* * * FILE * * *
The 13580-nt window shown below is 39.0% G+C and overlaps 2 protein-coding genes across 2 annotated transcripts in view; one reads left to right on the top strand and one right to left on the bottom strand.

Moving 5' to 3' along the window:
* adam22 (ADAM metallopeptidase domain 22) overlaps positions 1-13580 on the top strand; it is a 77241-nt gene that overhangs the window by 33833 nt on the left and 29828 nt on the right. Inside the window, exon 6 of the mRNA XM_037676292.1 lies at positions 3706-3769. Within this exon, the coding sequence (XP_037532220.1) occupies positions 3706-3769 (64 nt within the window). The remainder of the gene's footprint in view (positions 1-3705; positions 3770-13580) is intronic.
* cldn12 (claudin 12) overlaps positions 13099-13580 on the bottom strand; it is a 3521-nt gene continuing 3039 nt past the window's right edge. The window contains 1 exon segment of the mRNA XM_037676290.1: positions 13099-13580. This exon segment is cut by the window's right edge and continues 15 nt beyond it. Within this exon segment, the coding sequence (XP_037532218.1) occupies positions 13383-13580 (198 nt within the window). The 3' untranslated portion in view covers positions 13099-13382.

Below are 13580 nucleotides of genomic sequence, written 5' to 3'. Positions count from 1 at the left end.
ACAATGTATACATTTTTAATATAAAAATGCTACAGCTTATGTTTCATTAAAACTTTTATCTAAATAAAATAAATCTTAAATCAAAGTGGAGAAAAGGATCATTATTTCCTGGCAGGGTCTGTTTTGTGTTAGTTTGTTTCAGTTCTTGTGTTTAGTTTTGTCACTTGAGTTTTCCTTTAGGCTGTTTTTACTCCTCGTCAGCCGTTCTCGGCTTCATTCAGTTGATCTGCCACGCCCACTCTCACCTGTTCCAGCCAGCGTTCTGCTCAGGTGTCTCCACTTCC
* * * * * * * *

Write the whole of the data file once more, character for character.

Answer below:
The 13580-nt window shown below is 39.0% G+C and overlaps 2 protein-coding genes across 2 annotated transcripts in view; one reads left to right on the top strand and one right to left on the bottom strand.

Moving 5' to 3' along the window:
* adam22 (ADAM metallopeptidase domain 22) overlaps positions 1-13580 on the top strand; it is a 77241-nt gene that overhangs the window by 33833 nt on the left and 29828 nt on the right. Inside the window, exon 6 of the mRNA XM_037676292.1 lies at positions 3706-3769. Within this exon, the coding sequence (XP_037532220.1) occupies positions 3706-3769 (64 nt within the window). The remainder of the gene's footprint in view (positions 1-3705; positions 3770-13580) is intronic.
* cldn12 (claudin 12) overlaps positions 13099-13580 on the bottom strand; it is a 3521-nt gene continuing 3039 nt past the window's right edge. The window contains 1 exon segment of the mRNA XM_037676290.1: positions 13099-13580. This exon segment is cut by the window's right edge and continues 15 nt beyond it. Within this exon segment, the coding sequence (XP_037532218.1) occupies positions 13383-13580 (198 nt within the window). The 3' untranslated portion in view covers positions 13099-13382.

Below are 13580 nucleotides of genomic sequence, written 5' to 3'. Positions count from 1 at the left end.
ACAATGTATACATTTTTAATATAAAAATGCTACAGCTTATGTTTCATTAAAACTTTTATCTAAATAAAATAAATCTTAAATCAAAGTGGAGAAAAGGATCATTATTTCCTGGCAGGGTCTGTTTTGTGTTAGTTTGTTTCAGTTCTTGTGTTTAGTTTTGTCACTTGAGTTTTCCTTTAGGCTGTTTTTACTCCTCGTCAGCCGTTCTCGGCTTCATTCAGTTGATCTGCCACGCCCACTCTCACCTGTTCCAGCCAGCGTTCTGCTCAGGTGTCTCCACTTCC